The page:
How to Identify and Protect Yourself from Tech Support Scams
Tech support scammers falsely claim that there is something wrong with your computer so they can trick you into paying for tech support services you do not actually need. Tech support scams are a huge issue that costs millions of dollars to consumers every year. While not very sophisticated, these scams take advantage of users who know little about computers. Thus, scammers can trick victims into paying hundreds of dollars.
According to the US Federal Trade Commission, consumers have lost $148 million to gift card scams in the first nine months of 2021. A large portion of those gift card scams is tech support scams that use gift cards to steal victims’ money. Gift cards are the preferred method of payment for tech support scammers because it allows them to remain relatively anonymous and transactions are mostly irreversible.
There are thousands of tech support scams but they all follow a very similar pattern. To the point that once you’ve seen one, you’ve seen most of them. Thus, for users who know what a tech support scam looks like, they’re fairly easy to recognize. However, the targets of such scams are not tech-savvy people. Rather, scammers mostly engage with the elderly who know very little about computers.
How do tech support scams work
Tech support scammers target victims via phone calls, pop-ups, emails, text messages, etc. Some targets are completely random, while others are intentional. They start off with scammers making contact with victims in some way. For example, a victim may receive a robot voice call with a message saying that there is something wrong with their computers and they need to call a certain number. Or victims may come across a pop-up alert with a phone number that claims a virus has been found on their computer. However the scammers make contact, they ask that users call a certain number to receive technical support.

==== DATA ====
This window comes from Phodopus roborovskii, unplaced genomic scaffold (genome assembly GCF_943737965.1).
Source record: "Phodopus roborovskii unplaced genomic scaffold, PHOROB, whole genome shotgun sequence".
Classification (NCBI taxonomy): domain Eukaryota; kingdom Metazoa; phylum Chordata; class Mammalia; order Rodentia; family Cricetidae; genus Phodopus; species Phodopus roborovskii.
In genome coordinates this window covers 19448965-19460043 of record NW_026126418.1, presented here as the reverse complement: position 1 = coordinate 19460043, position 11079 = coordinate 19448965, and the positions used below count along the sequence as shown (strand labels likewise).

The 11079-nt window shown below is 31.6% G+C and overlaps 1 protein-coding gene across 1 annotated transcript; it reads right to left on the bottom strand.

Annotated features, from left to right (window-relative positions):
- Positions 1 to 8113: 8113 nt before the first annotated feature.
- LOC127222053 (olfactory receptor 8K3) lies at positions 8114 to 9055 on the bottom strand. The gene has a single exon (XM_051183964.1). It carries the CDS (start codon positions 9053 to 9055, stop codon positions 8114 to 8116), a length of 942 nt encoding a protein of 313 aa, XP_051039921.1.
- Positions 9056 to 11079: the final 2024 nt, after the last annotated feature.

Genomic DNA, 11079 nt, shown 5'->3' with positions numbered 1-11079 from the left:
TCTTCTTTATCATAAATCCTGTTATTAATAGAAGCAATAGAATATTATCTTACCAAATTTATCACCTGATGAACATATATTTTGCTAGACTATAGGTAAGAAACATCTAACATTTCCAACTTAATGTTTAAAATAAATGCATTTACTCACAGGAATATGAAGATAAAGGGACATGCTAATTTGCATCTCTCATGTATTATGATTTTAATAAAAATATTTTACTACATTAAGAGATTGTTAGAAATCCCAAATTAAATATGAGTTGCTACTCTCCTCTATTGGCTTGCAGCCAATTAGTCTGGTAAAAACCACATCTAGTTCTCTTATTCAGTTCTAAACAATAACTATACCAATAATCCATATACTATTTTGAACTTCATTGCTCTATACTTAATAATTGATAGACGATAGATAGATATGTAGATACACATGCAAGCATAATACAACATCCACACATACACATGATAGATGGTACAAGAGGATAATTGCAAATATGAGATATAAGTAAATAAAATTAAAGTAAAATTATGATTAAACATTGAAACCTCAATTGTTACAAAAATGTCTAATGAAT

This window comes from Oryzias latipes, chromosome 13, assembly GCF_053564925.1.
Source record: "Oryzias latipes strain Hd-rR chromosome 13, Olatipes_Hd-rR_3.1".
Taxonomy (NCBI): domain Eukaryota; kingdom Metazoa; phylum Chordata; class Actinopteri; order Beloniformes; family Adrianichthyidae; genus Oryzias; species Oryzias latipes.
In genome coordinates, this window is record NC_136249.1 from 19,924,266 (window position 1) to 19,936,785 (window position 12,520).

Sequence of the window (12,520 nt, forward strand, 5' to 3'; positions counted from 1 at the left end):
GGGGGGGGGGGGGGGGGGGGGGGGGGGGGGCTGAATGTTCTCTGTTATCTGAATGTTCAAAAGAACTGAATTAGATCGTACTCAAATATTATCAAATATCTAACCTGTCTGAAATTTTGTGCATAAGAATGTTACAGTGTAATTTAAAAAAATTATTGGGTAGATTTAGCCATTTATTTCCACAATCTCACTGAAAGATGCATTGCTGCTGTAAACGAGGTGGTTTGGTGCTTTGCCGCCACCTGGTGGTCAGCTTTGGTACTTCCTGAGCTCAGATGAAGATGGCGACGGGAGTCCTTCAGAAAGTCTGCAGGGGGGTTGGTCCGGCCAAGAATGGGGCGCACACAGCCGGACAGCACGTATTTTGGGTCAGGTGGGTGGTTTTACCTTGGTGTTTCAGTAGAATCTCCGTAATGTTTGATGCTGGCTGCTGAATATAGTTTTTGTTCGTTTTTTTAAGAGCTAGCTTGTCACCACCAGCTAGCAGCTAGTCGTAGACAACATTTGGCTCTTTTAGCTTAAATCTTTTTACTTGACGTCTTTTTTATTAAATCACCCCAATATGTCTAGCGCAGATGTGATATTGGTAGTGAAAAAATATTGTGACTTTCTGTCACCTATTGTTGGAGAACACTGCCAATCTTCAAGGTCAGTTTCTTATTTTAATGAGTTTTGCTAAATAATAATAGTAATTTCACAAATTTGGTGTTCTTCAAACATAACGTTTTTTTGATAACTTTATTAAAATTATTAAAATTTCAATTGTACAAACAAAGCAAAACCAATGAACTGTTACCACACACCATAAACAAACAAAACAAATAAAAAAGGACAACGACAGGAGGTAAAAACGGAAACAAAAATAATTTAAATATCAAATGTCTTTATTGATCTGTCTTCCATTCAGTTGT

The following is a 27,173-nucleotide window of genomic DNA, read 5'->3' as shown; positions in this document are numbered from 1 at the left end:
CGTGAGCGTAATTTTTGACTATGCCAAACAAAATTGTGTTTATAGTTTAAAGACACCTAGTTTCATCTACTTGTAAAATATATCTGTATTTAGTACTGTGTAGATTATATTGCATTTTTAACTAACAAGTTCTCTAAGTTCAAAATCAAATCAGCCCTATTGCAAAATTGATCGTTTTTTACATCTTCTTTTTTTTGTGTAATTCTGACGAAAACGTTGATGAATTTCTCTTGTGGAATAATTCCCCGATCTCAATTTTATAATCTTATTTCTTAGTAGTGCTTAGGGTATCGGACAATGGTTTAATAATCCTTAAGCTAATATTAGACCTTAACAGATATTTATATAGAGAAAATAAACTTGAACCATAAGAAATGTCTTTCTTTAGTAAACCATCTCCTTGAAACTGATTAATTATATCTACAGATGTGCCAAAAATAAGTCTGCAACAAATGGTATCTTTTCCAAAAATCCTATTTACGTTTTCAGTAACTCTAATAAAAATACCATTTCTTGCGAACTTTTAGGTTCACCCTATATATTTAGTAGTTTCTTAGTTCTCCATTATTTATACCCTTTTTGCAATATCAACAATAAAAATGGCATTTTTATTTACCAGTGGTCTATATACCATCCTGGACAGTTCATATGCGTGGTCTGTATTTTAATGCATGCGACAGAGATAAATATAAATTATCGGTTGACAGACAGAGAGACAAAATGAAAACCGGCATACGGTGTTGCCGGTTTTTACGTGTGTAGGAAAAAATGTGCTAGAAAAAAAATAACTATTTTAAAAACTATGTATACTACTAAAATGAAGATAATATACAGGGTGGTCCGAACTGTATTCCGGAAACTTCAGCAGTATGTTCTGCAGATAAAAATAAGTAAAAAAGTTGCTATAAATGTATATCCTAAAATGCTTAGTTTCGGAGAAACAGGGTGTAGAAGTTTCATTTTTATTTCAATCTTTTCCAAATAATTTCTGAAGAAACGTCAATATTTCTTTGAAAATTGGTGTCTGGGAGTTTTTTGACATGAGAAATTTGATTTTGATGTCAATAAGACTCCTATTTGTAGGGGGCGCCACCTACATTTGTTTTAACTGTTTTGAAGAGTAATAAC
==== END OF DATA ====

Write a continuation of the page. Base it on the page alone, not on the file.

If users call the number, they are connected to professional scammers who pretend to be technicians working for companies like Microsoft or Apple. They first ask why users are calling, and when users read the message they received, scammers begin their scam. They make the supposed issue sound very serious, usually by claiming that the malicious infection on the computer is stealing personal information and files. To supposedly remove the malware, scammers request that users give them remote access to their computers. They guide users into downloading software that would allow the supposed technicians to remotely access users’ computers. Once they have remote access, they display fake proof of a malicious threat’s presence and then pretend to remove it. While the scammers are “cleaning” computers of malware, they may also steal files, financial information, or set a password for the computer. This can last up to a couple of hours, depending on the scammer.
When scammers go through the script they have for the scam, they will ask that users pay for the repair services they have received. They usually demand at least a couple of hundred dollars. Some users may hesitate to pay. But scammers are prepared for that. While remotely connected to the computer, scammers may lock the computer and set a password only they know. Unless the victim agrees to pay, they would not be able to access their device and files.